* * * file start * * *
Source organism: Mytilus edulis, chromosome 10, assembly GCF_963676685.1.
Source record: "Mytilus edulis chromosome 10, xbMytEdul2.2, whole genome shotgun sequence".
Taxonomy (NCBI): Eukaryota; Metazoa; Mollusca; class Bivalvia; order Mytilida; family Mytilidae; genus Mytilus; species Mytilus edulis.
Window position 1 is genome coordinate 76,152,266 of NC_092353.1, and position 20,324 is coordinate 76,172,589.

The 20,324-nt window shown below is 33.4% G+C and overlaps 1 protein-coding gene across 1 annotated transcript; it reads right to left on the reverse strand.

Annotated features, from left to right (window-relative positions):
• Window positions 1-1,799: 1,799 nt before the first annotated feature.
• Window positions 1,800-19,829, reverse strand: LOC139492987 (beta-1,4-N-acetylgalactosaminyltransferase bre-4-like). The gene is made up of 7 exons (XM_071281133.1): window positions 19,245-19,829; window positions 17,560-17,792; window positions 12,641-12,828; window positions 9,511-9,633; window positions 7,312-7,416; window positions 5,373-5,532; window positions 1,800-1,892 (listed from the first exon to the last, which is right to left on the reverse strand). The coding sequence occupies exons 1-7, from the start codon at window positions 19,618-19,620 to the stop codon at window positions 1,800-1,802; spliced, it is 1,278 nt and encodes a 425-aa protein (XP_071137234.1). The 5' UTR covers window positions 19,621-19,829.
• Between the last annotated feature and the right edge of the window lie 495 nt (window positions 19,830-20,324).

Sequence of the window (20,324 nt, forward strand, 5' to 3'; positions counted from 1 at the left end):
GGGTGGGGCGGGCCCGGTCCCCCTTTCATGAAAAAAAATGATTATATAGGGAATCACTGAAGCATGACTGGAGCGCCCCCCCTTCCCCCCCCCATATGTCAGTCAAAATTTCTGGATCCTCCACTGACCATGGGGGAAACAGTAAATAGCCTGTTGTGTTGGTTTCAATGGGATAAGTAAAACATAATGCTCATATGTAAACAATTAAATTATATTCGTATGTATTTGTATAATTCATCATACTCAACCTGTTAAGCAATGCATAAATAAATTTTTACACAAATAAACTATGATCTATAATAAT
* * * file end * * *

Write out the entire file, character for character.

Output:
Source organism: Mytilus edulis, chromosome 10, assembly GCF_963676685.1.
Source record: "Mytilus edulis chromosome 10, xbMytEdul2.2, whole genome shotgun sequence".
Taxonomy (NCBI): Eukaryota; Metazoa; Mollusca; class Bivalvia; order Mytilida; family Mytilidae; genus Mytilus; species Mytilus edulis.
Window position 1 is genome coordinate 76,152,266 of NC_092353.1, and position 20,324 is coordinate 76,172,589.

The 20,324-nt window shown below is 33.4% G+C and overlaps 1 protein-coding gene across 1 annotated transcript; it reads right to left on the reverse strand.

Annotated features, from left to right (window-relative positions):
• Window positions 1-1,799: 1,799 nt before the first annotated feature.
• Window positions 1,800-19,829, reverse strand: LOC139492987 (beta-1,4-N-acetylgalactosaminyltransferase bre-4-like). The gene is made up of 7 exons (XM_071281133.1): window positions 19,245-19,829; window positions 17,560-17,792; window positions 12,641-12,828; window positions 9,511-9,633; window positions 7,312-7,416; window positions 5,373-5,532; window positions 1,800-1,892 (listed from the first exon to the last, which is right to left on the reverse strand). The coding sequence occupies exons 1-7, from the start codon at window positions 19,618-19,620 to the stop codon at window positions 1,800-1,802; spliced, it is 1,278 nt and encodes a 425-aa protein (XP_071137234.1). The 5' UTR covers window positions 19,621-19,829.
• Between the last annotated feature and the right edge of the window lie 495 nt (window positions 19,830-20,324).

Sequence of the window (20,324 nt, forward strand, 5' to 3'; positions counted from 1 at the left end):
GGGTGGGGCGGGCCCGGTCCCCCTTTCATGAAAAAAAATGATTATATAGGGAATCACTGAAGCATGACTGGAGCGCCCCCCCTTCCCCCCCCCATATGTCAGTCAAAATTTCTGGATCCTCCACTGACCATGGGGGAAACAGTAAATAGCCTGTTGTGTTGGTTTCAATGGGATAAGTAAAACATAATGCTCATATGTAAACAATTAAATTATATTCGTATGTATTTGTATAATTCATCATACTCAACCTGTTAAGCAATGCATAAATAAATTTTTACACAAATAAACTATGATCTATAATAAT